Activist Star Parker was joined by concerned black pastors on the steps of the Smithsonian Institution’s National Portrait Gallery on August 27 to demand the removal of a portrait bust of Margaret Sanger – a widely known racist and promoter of the racist pseudo-scientific theory of racial superiority called eugenics. The bust was a component of an exhibit entitled "Struggle for Justice." The conference was attended by other media such as CNN and Fox. Also attending were pro-life activist Lila Rose, and Brent Bozell III of the Media Research Center. 
A representative of the National Portrait Gallery met the delegation in front of the Sanger bust and accepted a petition to which were affixed 14,000 signatures of Americans demanding its removal.
Star Parker spoke at the Washington, DC rally to demand the removal of Margaret Sanger's portrait bust
Sanger, a founder of Planned Parenthood, advocated the elimination of black people through abortion, contraception, and compulsory sterilization. "We do not want word to go out that we want to exterminate the Negro population and the minister is the man who can straighten out that idea if it ever occurs to any of their more rebellious members," wrote Sanger in 1939. 
In advance of the protest, Parker wrote "But The Smithsonian, funded by our tax dollars, celebrates this woman, even mentioning her promotion of eugenics! They don't even hide it! It is breath-taking in it's idiocy!" She added, "This exhibit is another left-wing effort to rewrite our history and lift-up the left's heroes! This leftist world view must be corrected!"
Joining Parker was Rev. E.W. Jackson – an outspoken black Christian conservative Republican – who also demanded the removal of the depiction of Sanger from the exhibit. “We know that Planned Parenthood and abortion,” said Jackson at the protest, "had far more disproportionate impact on the black community. And for some reason that reason has been completely ignored by liberals and often by the mainstream media."
Star Parker leads civil rights leaders through the halls of the National Portrait Museum to present a petition to a representative of The Smithsonian's National Portrait Museum.
Jackson said that Sanger sought to reduce the number of black Americans through the use of eugenics. The history of the eugenics movement in the United States, which greatly influenced Adolf Hitler and the National Socialist party of Germany, is thoroughly recounted in a book by Edwin Black entitled, “War Against the Weak.” Jackson recounted how Sanger once referred to blacks as “human weeds” and “human waste.”
"There is no moral test for people to be accepted into the National Portrait Gallery," wrote National Portrait Gallery director Kim Sajet. "Her association with the eugenics movement shadowed her achievements in sex education and contraception, making her a figure of controversy, one whose complexities and contradictions mirror her times." Jackson said the director's response "avoids the issue and whitewashes Sanger." Jackson of the gallery, "If they must recognize her 'historical significance,' place her with busts of Pharaoh, Herod, Hitler, Stalin, Mao Zedong, Goebbels, Pol Pot, and Dr. Mengle," adding, "This would put her in proper historical context with the infamous and evil figures who committed genocide."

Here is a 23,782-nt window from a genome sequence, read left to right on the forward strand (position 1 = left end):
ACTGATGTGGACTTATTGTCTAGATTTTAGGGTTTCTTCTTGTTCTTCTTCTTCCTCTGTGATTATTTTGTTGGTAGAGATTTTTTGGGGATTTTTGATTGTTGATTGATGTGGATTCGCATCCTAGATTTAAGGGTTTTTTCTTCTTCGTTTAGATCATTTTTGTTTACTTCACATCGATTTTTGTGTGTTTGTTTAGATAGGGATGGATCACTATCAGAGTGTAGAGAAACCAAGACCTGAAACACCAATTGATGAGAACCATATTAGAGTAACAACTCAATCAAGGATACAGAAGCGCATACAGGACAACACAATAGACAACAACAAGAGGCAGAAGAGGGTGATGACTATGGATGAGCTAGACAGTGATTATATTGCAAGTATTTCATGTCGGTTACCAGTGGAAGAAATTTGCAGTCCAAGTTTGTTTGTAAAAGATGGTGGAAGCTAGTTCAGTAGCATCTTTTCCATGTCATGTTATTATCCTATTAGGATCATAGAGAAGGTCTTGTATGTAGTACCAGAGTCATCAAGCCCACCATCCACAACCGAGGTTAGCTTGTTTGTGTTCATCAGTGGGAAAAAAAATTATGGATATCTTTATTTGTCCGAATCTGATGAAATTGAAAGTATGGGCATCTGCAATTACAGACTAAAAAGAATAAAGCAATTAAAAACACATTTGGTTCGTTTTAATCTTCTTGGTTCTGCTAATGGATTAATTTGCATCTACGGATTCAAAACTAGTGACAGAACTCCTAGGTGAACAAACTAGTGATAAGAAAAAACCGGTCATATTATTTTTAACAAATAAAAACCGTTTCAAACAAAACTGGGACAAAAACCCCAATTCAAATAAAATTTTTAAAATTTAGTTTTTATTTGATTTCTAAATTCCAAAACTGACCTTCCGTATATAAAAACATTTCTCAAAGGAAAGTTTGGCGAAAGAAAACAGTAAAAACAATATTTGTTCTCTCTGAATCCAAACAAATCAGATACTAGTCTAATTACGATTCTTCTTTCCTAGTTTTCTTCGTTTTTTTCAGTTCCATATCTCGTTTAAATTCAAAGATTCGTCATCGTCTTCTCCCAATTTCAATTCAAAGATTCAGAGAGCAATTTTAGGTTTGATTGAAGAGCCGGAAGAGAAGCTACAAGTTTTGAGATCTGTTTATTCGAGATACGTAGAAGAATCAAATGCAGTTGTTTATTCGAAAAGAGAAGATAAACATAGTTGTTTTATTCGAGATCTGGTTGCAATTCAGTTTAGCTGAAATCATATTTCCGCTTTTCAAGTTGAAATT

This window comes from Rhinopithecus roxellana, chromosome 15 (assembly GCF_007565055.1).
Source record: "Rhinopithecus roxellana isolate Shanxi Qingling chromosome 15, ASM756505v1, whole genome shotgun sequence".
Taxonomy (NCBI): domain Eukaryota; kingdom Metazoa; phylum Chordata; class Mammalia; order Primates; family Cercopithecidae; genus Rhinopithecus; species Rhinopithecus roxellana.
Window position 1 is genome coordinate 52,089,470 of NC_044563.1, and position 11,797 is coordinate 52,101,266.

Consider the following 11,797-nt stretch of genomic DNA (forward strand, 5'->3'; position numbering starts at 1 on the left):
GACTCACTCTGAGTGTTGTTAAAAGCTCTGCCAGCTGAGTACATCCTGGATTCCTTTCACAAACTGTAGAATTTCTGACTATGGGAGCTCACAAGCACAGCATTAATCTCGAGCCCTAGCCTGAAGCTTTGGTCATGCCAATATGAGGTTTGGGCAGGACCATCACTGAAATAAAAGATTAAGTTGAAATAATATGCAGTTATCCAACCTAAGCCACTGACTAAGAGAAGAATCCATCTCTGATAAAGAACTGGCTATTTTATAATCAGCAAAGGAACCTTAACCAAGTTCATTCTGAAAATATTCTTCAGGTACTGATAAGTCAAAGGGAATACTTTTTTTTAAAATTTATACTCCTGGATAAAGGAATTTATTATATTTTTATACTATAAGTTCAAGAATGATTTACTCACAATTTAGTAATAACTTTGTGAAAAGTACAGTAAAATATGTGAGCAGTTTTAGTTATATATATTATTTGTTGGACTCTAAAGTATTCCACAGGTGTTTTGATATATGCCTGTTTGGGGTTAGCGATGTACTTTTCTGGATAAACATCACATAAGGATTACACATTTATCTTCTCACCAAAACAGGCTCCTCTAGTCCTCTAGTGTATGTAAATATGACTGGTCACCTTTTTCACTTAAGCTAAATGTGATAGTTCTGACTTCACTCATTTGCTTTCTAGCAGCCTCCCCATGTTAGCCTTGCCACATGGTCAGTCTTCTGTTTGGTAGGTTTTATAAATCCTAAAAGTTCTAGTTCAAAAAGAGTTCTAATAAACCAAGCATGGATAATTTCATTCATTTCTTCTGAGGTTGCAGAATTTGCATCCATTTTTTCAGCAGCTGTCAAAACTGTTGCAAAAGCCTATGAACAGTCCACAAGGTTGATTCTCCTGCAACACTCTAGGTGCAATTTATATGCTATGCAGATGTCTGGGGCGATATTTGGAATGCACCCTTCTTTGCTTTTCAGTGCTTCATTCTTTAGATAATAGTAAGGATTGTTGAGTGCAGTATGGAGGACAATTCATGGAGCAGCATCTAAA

Another attendee, Rev. Johnny Hunter of the Frederick Douglass Foundation said of Sanger's depiction, "The last thing we need is a white supremacist sitting between the bust of Martin Luther King and Rosa Parks."  Said Hunter, "That is a slap in the face of black folks and I hope the curator can understand that."
In recent weeks, due to undercover videos recorded by the Center for Medical Progress, calls have increasingly come from the public and Congress to de-fund Planned Parenthood, which currently receives approximately $500 million annually in taxpayer money. The videos recorded conversations between actors hired by CMP and officials of Planned Parenthood in which the sale of fetuses was discussed, contrary to Federal law. 
During the current presidential campaign, retired neurosurgeon and GOP candidate Ben Carson said of President Barack Obama's support for Planned Parenthood, "You wonder if he actually knows the history of Planned Parenthood and Margaret Sanger, who was trying to eliminate black people," Carson replied. "That was the whole purpose of it."



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Spero News writer Martin Barillas is a former US diplomat, who also worked as a democracy advocate and election observer in Latin America. His first novel 'Shaken Earth', is available at Amazon.

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